Doug Cannon's Reviews > My Name Is Asher Lev

My Name Is Asher Lev by Chaim Potok
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Oct 17, 11

Read from October 11 to 15, 2011

Over the years, my Dad and I would occasionally have a conversation about this book. It would invariably go something like this:

My dad asks, "You have never read My Name is Asher Lev?"
and I would reply, "No, I haven't"
"You are so lucky! Now you still have the joy of looking forward to reading the book."
"We've had this conversation before, Dad."
"Then why haven't you read it yet?"
"Because as soon as I read it, you won't say I'm so lucky anymore."

I think the risk was worth it to be "less lucky" and I finally read the Asher Lev book. My reasoning is that I still have "The Promise" and "The gift of Asher Lev" that remain unread. I've already read "The Chosen" (twice), and "The Book of Lights".

Asher Lev is a practicing Hasidic Jew from brooklyn family that is very prominent and well known among his people, not only in Brooklyn, but in Europe, Russia, and many other places. He discovers early that art and drawing is very important to him, which is generally shunned in his culture. He once has a very pointed discussion with his father where he tells him to never call his drawing foolishness again.

Asher becomes a world famous artist despite his father's wishes, and his masterpiece is an incredible piece. The whole description of the time when his parents see the painting is very moving. Asher is painfully aware that his painting will hurt the people he loves, especially his parents. The ending of the book was very powerful.

Powerful enough, that I'll read the sequel, The Gift of Asher Lev. Being a little less lucky isn't so bad after all.

The beginning of my review is all the funnier to me, because I had already written that part (in my mind) but before writing it here, my brother wrote the comment you can see below. Apparently, it runs in the family to be jealous of those who can still look forward to unread Chaim Potok novels.
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Comments (showing 1-4 of 4) (4 new)

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Todd Cannon If you have not read this book before I am so jealous that you are getting to read it for the first time. One of my all time favorites. Make sure you also read the sequel "The Gift of Asher Lev". I only wish Potok was still alive to write more books.


Doug Cannon It's funny, Todd, that you would say that. In a few days when I write the review for this book, you will see why.


message 3: by Jona (last edited Oct 18, 2011 03:51AM) (new) - rated it 3 stars

Jona Cannon I guess now I'm the lucky one! It sounded to me like a typical Jewish/dysfunctional family story. But you have me convinced that I will love this book.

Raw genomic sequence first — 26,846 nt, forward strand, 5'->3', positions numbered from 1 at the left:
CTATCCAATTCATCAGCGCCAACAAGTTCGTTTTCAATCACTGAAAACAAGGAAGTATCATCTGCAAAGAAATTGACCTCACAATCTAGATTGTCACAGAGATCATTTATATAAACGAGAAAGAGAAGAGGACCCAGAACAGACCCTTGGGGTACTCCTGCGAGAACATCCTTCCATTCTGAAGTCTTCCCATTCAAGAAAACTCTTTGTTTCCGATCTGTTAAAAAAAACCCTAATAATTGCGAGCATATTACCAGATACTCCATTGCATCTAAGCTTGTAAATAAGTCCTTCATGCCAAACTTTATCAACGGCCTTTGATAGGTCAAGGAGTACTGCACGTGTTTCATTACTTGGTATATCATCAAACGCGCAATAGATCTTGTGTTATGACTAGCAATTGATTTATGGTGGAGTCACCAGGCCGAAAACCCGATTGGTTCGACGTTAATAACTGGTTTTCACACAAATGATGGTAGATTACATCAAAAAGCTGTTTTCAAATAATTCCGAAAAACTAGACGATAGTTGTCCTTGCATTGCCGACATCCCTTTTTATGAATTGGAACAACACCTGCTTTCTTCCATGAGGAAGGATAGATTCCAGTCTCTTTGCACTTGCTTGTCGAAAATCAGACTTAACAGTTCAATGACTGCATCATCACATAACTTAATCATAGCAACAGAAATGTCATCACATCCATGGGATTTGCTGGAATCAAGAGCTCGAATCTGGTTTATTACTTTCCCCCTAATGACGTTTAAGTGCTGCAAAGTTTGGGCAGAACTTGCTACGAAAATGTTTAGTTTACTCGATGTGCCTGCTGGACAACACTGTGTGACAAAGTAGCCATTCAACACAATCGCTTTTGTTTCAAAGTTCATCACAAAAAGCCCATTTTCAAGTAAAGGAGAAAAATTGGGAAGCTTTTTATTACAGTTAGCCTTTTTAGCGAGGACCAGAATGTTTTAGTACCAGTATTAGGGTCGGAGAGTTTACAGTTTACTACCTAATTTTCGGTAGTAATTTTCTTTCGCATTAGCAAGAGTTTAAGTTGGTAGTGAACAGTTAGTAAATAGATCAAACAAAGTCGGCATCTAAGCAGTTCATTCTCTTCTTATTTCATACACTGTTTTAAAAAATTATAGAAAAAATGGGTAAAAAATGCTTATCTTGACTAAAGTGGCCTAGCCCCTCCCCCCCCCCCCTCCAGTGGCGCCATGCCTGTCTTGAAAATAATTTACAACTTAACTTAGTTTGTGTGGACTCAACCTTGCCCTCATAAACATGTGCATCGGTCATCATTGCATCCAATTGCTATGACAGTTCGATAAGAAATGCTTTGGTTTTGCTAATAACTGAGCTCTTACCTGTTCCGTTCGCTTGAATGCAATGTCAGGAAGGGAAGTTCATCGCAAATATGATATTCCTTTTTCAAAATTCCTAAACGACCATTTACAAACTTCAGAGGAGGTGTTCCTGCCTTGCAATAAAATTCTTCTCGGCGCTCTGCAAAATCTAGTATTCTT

message 4: by Doug (last edited Oct 18, 2011 07:02AM) (new) - rated it 4 stars

Doug Cannon Jona wrote: "I guess now I'm the lucky one! It sounded to me like a typical Jewish/dysfunctional family story. But you have me convinced that I will love this book."

Cool. The think about Chaim Potok is that he is a very good writer. He doesn't write so much "flash-in-the-pan" kind of writing, where he tries to shock you with violence (Hunger Games) or just give you pure entertainment (Grisham, Rowling, others). His stories really make you think deeply about life, conflict, resolution, etc.

There were 3 very memorable places in the book that I enjoyed. The first, I mention in my review when Asher defiantly tells his father to stop calling his drawings foolishness. Another was when Asher says that his eyes were changing. He started seeing the world differently, in lines, contours, and shading. Because Jessica has become such an artist, it makes me often wonder how she sees the world. She is always making comments about sunsets, landscapes and other things, but the way she talks about it makes me think that she literally sees it differently. Then, she has the ability to reproduce that beauty in a drawing or painting. Potok described that a little through Asher's eyes. The final gem for me in the book was pretty much a recurring theme throughout the book, and it was Asher's mother's struggle to please her husband and her son. She explained to Asher that it was very difficult for her to love them both and try to help them both, but that she was between them. She had to agree with her husband in certain points and agree with Asher in others. It was very difficult for her, and that struggle continues.

It's not a book with a lot of happiness, in fact, the first chapter is very depressing. But, the book feels real, and it feels true in many ways. That is something I like to look for in a book, and especially it leaves me with memories and insights that I can use to make my life better. I'm not saying I will, but I could. :)


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